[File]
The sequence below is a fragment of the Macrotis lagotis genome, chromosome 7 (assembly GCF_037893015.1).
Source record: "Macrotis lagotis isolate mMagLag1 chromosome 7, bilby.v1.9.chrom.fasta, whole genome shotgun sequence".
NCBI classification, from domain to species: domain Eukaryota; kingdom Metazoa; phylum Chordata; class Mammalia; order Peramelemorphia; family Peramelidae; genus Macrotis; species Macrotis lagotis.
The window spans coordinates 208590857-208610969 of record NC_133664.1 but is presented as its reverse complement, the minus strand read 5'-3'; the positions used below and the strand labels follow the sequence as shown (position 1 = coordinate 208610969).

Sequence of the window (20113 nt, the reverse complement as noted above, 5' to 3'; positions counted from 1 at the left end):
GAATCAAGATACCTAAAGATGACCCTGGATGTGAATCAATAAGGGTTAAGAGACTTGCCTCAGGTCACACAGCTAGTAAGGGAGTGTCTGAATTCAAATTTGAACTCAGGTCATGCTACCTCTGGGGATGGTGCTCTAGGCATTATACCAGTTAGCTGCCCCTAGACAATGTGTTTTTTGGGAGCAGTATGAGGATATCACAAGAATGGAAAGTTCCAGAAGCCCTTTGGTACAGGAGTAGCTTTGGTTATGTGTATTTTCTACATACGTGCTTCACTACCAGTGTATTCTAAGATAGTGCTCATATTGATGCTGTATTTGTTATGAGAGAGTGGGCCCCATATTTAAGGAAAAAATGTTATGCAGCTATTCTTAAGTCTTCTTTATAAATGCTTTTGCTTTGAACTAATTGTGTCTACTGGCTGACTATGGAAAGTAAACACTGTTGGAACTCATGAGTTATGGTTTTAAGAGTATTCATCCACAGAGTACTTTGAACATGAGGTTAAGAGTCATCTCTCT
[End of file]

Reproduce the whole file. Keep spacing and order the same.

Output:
The sequence below is a fragment of the Macrotis lagotis genome, chromosome 7 (assembly GCF_037893015.1).
Source record: "Macrotis lagotis isolate mMagLag1 chromosome 7, bilby.v1.9.chrom.fasta, whole genome shotgun sequence".
NCBI classification, from domain to species: domain Eukaryota; kingdom Metazoa; phylum Chordata; class Mammalia; order Peramelemorphia; family Peramelidae; genus Macrotis; species Macrotis lagotis.
The window spans coordinates 208590857-208610969 of record NC_133664.1 but is presented as its reverse complement, the minus strand read 5'-3'; the positions used below and the strand labels follow the sequence as shown (position 1 = coordinate 208610969).

Sequence of the window (20113 nt, the reverse complement as noted above, 5' to 3'; positions counted from 1 at the left end):
GAATCAAGATACCTAAAGATGACCCTGGATGTGAATCAATAAGGGTTAAGAGACTTGCCTCAGGTCACACAGCTAGTAAGGGAGTGTCTGAATTCAAATTTGAACTCAGGTCATGCTACCTCTGGGGATGGTGCTCTAGGCATTATACCAGTTAGCTGCCCCTAGACAATGTGTTTTTTGGGAGCAGTATGAGGATATCACAAGAATGGAAAGTTCCAGAAGCCCTTTGGTACAGGAGTAGCTTTGGTTATGTGTATTTTCTACATACGTGCTTCACTACCAGTGTATTCTAAGATAGTGCTCATATTGATGCTGTATTTGTTATGAGAGAGTGGGCCCCATATTTAAGGAAAAAATGTTATGCAGCTATTCTTAAGTCTTCTTTATAAATGCTTTTGCTTTGAACTAATTGTGTCTACTGGCTGACTATGGAAAGTAAACACTGTTGGAACTCATGAGTTATGGTTTTAAGAGTATTCATCCACAGAGTACTTTGAACATGAGGTTAAGAGTCATCTCTCT